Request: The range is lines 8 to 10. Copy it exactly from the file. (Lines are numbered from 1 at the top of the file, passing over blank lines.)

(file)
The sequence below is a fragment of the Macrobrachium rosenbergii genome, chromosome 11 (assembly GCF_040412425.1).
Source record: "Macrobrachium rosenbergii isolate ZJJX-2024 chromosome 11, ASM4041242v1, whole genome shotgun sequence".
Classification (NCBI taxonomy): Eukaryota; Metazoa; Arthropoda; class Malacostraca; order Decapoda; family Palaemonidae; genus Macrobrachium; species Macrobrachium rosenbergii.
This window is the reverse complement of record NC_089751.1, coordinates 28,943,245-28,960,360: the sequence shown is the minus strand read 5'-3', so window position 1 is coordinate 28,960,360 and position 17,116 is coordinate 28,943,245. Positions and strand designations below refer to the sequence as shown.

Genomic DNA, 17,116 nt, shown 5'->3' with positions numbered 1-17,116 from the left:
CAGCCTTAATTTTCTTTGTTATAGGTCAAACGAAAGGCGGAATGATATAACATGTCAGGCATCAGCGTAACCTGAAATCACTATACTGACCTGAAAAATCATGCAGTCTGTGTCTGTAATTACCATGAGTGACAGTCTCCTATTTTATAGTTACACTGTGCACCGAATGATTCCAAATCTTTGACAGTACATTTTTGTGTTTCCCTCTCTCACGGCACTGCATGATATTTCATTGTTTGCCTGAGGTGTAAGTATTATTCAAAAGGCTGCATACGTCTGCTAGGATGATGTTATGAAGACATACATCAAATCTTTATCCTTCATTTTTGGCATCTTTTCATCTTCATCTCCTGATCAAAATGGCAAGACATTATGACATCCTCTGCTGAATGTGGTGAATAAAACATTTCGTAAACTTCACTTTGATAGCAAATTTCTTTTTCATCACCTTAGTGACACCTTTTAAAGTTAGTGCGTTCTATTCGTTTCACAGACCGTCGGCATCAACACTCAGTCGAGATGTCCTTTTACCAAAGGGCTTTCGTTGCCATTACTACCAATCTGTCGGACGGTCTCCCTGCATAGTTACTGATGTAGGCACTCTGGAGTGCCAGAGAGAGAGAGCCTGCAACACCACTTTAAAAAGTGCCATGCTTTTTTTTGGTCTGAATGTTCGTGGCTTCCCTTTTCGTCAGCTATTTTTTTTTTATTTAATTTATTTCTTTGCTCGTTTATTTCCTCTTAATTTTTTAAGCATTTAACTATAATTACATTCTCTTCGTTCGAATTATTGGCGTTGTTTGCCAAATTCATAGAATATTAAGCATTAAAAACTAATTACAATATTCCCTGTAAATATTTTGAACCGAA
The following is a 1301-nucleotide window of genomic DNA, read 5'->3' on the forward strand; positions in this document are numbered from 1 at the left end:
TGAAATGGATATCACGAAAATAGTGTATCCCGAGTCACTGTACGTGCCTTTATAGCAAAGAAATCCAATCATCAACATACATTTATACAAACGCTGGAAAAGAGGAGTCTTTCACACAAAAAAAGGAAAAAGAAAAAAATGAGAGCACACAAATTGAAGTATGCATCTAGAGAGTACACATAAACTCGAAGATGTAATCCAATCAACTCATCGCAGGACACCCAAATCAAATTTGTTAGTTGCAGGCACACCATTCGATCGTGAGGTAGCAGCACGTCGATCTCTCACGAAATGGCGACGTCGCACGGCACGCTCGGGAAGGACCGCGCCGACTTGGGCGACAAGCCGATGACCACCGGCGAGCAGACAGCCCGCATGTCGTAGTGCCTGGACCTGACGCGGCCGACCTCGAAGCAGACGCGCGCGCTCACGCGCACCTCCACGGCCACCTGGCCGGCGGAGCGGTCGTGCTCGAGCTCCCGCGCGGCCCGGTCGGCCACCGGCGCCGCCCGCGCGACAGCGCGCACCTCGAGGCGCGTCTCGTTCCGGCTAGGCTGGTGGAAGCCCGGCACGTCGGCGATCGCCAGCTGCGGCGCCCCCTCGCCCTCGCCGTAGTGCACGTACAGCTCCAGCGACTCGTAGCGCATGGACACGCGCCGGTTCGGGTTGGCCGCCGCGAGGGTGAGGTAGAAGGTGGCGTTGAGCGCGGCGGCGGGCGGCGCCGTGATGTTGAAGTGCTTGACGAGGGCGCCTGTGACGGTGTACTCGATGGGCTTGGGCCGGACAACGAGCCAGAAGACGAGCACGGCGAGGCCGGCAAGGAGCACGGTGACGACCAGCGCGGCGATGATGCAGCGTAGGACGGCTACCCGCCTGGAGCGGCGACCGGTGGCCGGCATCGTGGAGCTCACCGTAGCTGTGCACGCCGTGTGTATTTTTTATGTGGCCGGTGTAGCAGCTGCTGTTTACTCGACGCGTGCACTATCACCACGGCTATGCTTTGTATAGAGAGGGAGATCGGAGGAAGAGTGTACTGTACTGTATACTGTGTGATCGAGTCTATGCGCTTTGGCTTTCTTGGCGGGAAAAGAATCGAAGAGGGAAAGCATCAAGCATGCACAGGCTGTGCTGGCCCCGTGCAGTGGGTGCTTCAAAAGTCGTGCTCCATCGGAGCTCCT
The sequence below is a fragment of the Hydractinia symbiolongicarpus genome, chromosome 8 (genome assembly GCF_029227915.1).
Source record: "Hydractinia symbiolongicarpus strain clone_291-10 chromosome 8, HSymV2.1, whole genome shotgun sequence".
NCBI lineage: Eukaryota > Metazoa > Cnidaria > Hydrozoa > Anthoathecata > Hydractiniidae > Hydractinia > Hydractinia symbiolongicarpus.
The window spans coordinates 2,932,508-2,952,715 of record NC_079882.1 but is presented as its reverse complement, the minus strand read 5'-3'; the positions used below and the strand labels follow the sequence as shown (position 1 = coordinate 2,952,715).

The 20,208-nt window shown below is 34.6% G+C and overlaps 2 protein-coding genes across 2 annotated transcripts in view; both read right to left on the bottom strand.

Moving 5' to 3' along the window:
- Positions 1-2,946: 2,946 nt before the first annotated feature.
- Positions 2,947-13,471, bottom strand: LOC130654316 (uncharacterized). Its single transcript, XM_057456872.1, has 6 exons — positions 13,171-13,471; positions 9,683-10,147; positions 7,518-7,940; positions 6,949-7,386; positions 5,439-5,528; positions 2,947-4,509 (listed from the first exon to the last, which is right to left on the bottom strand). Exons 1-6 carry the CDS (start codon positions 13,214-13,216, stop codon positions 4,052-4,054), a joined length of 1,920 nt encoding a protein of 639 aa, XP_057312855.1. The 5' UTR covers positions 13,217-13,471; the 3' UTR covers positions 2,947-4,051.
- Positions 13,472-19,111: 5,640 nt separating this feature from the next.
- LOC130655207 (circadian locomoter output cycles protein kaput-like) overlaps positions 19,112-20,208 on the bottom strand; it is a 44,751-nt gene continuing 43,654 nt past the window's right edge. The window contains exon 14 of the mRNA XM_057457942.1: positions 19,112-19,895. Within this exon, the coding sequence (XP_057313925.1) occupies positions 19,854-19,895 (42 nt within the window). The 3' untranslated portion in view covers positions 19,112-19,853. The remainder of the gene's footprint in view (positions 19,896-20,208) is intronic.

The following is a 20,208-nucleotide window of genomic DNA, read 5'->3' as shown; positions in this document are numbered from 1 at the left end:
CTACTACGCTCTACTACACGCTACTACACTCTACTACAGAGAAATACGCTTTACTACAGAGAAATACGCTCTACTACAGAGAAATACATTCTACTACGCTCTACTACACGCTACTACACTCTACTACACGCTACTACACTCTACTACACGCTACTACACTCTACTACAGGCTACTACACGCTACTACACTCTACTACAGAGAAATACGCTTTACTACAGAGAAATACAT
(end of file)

TGAAATGGATATCACGAAAATAGTGTATCCCGAGTCACTGTACGTGCCTTTATAGCAAAGAAATCCAATCATCAACATACATTTATACAAACGCTGGAAAAGAGGAGTCTTTCACACAAAAAAAGGAAAAAGAAAAAAATGAGAGCACACAAATTGAAGTATGCATCTAGAGAGTACACATAAACTCGAAGATGTAATCCAATCAACTCATCGCAGGACACCCAAATCAAATTTGTTAGTTGCAGGCACACCATTCGATCGTGAGGTAGCAGCACGTCGATCTCTCACGAAATGGCGACGTCGCACGGCACGCTCGGGAAGGACCGCGCCGACTTGGGCGACAAGCCGATGACCACCGGCGAGCAGACAGCCCGCATGTCGTAGTGCCTGGACCTGACGCGGCCGACCTCGAAGCAGACGCGCGCGCTCACGCGCACCTCCACGGCCACCTGGCCGGCGGAGCGGTCGTGCTCGAGCTCCCGCGCGGCCCGGTCGGCCACCGGCGCCGCCCGCGCGACAGCGCGCACCTCGAGGCGCGTCTCGTTCCGGCTAGGCTGGTGGAAGCCCGGCACGTCGGCGATCGCCAGCTGCGGCGCCCCCTCGCCCTCGCCGTAGTGCACGTACAGCTCCAGCGACTCGTAGCGCATGGACACGCGCCGGTTCGGGTTGGCCGCCGCGAGGGTGAGGTAGAAGGTGGCGTTGAGCGCGGCGGCGGGCGGCGCCGTGATGTTGAAGTGCTTGACGAGGGCGCCTGTGACGGTGTACTCGATGGGCTTGGGCCGGACAACGAGCCAGAAGACGAGCACGGCGAGGCCGGCAAGGAGCACGGTGACGACCAGCGCGGCGATGATGCAGCGTAGGACGGCTACCCGCCTGGAGCGGCGACCGGTGGCCGGCATCGTGGAGCTCACCGTAGCTGTGCACGCCGTGTGTATTTTTTATGTGGCCGGTGTAGCAGCTGCTGTTTACTCGACGCGTGCACTATCACCACGGCTATGCTTTGTATAGAGAGGGAGATCGGAGGAAGAGTGTACTGTACTGTATACTGTGTGATCGAGTCTATGCGCTTTGGCTTTCTTGGCGGGAAAAGAATCGAAGAGGGAAAGCATCAAGCATGCACAGGCTGTGCTGGCCCCGTGCAGTGGGTGCTTCAAAAGTCGTGCTCCATCGGAGCTCCT
The sequence below is a fragment of the Hydractinia symbiolongicarpus genome, chromosome 8 (genome assembly GCF_029227915.1).
Source record: "Hydractinia symbiolongicarpus strain clone_291-10 chromosome 8, HSymV2.1, whole genome shotgun sequence".